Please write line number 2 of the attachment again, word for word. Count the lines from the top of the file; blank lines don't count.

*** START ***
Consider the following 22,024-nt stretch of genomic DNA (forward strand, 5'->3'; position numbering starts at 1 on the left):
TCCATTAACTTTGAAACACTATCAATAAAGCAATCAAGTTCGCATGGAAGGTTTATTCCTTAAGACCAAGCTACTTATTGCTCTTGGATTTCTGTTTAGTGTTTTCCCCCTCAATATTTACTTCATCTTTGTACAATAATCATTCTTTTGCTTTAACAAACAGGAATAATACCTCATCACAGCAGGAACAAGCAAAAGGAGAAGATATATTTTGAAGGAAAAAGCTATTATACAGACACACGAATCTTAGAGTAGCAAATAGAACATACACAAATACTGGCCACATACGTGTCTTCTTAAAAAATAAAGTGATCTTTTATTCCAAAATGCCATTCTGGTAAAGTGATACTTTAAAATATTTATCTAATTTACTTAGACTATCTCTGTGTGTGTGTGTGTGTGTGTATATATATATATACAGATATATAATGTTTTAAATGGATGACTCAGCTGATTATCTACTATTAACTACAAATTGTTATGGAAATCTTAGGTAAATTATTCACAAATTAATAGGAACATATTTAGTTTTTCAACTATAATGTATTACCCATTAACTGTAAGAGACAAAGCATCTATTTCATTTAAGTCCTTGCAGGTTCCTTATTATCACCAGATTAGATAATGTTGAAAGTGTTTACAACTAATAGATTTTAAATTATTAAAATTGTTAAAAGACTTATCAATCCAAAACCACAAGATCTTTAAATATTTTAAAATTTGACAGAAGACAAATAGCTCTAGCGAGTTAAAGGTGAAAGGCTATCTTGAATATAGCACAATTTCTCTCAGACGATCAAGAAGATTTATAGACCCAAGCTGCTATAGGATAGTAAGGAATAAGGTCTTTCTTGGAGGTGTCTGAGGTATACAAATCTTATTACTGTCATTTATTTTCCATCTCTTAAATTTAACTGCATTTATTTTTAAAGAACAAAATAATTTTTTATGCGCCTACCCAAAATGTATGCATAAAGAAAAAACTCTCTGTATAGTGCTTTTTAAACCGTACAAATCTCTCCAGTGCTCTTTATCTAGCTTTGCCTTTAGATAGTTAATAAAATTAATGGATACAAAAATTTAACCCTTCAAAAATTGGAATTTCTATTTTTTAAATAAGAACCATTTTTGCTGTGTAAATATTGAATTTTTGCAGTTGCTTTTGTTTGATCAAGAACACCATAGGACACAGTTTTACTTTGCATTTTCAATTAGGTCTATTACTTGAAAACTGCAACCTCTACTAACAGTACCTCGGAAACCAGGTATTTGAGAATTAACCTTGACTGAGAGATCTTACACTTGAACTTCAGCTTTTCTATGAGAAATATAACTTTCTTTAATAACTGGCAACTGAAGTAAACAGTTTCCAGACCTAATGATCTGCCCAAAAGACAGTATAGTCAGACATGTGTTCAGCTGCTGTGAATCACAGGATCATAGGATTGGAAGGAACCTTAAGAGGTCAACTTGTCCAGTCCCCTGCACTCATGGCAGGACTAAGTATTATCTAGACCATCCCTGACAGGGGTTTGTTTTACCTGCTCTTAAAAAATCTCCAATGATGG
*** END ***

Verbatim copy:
TCCATTAACTTTGAAACACTATCAATAAAGCAATCAAGTTCGCATGGAAGGTTTATTCCTTAAGACCAAGCTACTTATTGCTCTTGGATTTCTGTTTAGTGTTTTCCCCCTCAATATTTACTTCATCTTTGTACAATAATCATTCTTTTGCTTTAACAAACAGGAATAATACCTCATCACAGCAGGAACAAGCAAAAGGAGAAGATATATTTTGAAGGAAAAAGCTATTATACAGACACACGAATCTTAGAGTAGCAAATAGAACATACACAAATACTGGCCACATACGTGTCTTCTTAAAAAATAAAGTGATCTTTTATTCCAAAATGCCATTCTGGTAAAGTGATACTTTAAAATATTTATCTAATTTACTTAGACTATCTCTGTGTGTGTGTGTGTGTGTGTATATATATATATACAGATATATAATGTTTTAAATGGATGACTCAGCTGATTATCTACTATTAACTACAAATTGTTATGGAAATCTTAGGTAAATTATTCACAAATTAATAGGAACATATTTAGTTTTTCAACTATAATGTATTACCCATTAACTGTAAGAGACAAAGCATCTATTTCATTTAAGTCCTTGCAGGTTCCTTATTATCACCAGATTAGATAATGTTGAAAGTGTTTACAACTAATAGATTTTAAATTATTAAAATTGTTAAAAGACTTATCAATCCAAAACCACAAGATCTTTAAATATTTTAAAATTTGACAGAAGACAAATAGCTCTAGCGAGTTAAAGGTGAAAGGCTATCTTGAATATAGCACAATTTCTCTCAGACGATCAAGAAGATTTATAGACCCAAGCTGCTATAGGATAGTAAGGAATAAGGTCTTTCTTGGAGGTGTCTGAGGTATACAAATCTTATTACTGTCATTTATTTTCCATCTCTTAAATTTAACTGCATTTATTTTTAAAGAACAAAATAATTTTTTATGCGCCTACCCAAAATGTATGCATAAAGAAAAAACTCTCTGTATAGTGCTTTTTAAACCGTACAAATCTCTCCAGTGCTCTTTATCTAGCTTTGCCTTTAGATAGTTAATAAAATTAATGGATACAAAAATTTAACCCTTCAAAAATTGGAATTTCTATTTTTTAAATAAGAACCATTTTTGCTGTGTAAATATTGAATTTTTGCAGTTGCTTTTGTTTGATCAAGAACACCATAGGACACAGTTTTACTTTGCATTTTCAATTAGGTCTATTACTTGAAAACTGCAACCTCTACTAACAGTACCTCGGAAACCAGGTATTTGAGAATTAACCTTGACTGAGAGATCTTACACTTGAACTTCAGCTTTTCTATGAGAAATATAACTTTCTTTAATAACTGGCAACTGAAGTAAACAGTTTCCAGACCTAATGATCTGCCCAAAAGACAGTATAGTCAGACATGTGTTCAGCTGCTGTGAATCACAGGATCATAGGATTGGAAGGAACCTTAAGAGGTCAACTTGTCCAGTCCCCTGCACTCATGGCAGGACTAAGTATTATCTAGACCATCCCTGACAGGGGTTTGTTTTACCTGCTCTTAAAAAATCTCCAATGATGG